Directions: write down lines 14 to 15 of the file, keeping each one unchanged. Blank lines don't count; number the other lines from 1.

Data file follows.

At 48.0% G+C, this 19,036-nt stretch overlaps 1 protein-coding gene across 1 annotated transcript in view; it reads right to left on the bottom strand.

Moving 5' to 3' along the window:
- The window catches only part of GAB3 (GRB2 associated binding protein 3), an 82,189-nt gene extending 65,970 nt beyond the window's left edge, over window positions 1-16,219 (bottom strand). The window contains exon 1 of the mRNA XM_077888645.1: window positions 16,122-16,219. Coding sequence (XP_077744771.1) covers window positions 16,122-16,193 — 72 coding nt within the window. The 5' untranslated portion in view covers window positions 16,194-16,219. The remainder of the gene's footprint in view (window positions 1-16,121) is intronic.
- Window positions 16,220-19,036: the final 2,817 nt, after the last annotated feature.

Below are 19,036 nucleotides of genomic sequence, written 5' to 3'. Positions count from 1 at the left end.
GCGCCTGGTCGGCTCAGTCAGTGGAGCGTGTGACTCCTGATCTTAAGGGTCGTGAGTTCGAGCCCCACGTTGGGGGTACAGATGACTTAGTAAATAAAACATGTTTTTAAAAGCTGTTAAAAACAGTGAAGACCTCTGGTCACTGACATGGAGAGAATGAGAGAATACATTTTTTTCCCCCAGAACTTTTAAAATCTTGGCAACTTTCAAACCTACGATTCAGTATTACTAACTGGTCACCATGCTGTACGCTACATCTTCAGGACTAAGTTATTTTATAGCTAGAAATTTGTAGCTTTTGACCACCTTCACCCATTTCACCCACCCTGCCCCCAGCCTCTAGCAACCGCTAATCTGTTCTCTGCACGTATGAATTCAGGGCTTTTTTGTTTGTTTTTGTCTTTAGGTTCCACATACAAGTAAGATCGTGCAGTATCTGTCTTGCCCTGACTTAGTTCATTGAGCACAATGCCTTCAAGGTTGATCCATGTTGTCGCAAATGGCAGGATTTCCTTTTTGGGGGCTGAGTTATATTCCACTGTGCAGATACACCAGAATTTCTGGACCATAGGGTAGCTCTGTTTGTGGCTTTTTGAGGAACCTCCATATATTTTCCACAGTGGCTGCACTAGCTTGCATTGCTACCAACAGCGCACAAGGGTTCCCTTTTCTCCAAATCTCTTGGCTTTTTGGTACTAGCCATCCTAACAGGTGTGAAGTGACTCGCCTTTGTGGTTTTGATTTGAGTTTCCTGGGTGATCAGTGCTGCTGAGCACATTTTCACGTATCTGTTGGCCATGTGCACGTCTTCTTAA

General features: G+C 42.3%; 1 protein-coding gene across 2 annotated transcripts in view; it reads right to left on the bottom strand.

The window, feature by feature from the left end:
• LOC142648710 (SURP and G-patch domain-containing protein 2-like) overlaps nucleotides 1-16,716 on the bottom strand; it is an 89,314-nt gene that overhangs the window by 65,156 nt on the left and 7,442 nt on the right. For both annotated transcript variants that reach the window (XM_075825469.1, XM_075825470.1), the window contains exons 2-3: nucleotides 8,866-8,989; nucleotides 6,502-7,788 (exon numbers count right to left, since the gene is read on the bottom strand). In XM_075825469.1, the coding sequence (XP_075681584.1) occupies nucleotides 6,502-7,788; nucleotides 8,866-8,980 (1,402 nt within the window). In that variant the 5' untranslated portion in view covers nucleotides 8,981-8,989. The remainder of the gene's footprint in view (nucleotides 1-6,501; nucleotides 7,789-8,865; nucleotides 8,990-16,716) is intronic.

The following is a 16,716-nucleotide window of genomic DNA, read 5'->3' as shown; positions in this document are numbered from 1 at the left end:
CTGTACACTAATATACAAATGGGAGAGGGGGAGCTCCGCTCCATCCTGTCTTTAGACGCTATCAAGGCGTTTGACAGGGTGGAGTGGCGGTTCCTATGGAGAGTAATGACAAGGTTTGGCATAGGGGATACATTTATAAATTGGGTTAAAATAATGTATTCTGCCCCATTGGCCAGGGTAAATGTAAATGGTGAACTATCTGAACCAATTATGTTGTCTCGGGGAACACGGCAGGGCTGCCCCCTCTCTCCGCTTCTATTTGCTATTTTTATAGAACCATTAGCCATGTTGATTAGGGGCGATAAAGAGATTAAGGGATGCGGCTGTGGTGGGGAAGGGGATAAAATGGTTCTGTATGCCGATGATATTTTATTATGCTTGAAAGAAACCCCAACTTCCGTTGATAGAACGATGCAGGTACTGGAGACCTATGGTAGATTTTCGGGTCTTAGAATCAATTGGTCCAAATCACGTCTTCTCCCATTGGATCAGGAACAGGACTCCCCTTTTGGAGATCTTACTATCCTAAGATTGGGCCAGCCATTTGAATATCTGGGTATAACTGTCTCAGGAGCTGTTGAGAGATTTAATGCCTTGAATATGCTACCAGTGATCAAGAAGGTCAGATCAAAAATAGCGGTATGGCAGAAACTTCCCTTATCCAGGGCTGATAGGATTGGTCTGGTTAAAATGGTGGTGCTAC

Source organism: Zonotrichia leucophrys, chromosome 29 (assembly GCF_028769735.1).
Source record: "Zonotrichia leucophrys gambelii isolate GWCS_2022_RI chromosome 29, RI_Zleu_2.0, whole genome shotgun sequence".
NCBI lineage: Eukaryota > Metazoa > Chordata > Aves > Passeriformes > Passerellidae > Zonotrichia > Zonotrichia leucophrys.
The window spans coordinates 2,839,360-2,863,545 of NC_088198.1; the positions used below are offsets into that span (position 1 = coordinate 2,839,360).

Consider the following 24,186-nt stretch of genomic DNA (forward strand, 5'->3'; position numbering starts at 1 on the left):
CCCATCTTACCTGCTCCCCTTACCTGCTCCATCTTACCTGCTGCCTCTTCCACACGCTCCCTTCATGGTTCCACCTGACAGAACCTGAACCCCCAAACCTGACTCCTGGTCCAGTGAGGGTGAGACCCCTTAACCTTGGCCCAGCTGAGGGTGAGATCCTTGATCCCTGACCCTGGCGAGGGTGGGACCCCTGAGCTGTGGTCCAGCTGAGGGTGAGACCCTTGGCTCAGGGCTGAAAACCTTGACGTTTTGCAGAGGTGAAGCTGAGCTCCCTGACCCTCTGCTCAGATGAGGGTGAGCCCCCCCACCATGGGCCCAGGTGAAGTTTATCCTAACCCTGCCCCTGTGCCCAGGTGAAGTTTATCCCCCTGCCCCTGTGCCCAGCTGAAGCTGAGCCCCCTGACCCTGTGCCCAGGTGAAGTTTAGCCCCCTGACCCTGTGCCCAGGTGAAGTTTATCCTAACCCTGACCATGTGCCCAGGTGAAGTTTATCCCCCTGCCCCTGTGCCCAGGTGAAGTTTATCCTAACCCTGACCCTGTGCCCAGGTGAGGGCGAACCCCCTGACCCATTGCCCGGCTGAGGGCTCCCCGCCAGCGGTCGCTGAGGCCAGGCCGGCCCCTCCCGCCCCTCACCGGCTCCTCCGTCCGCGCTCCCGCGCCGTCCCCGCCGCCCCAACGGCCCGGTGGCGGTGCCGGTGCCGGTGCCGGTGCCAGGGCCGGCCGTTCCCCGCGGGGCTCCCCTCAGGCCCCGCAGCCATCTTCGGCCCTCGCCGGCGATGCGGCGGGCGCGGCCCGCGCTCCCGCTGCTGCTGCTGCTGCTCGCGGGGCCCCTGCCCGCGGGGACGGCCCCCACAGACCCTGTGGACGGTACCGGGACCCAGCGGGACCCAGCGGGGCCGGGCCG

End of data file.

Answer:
NCBI lineage: Eukaryota > Metazoa > Chordata > Aves > Passeriformes > Passerellidae > Zonotrichia > Zonotrichia leucophrys.
The window spans coordinates 2,839,360-2,863,545 of NC_088198.1; the positions used below are offsets into that span (position 1 = coordinate 2,839,360).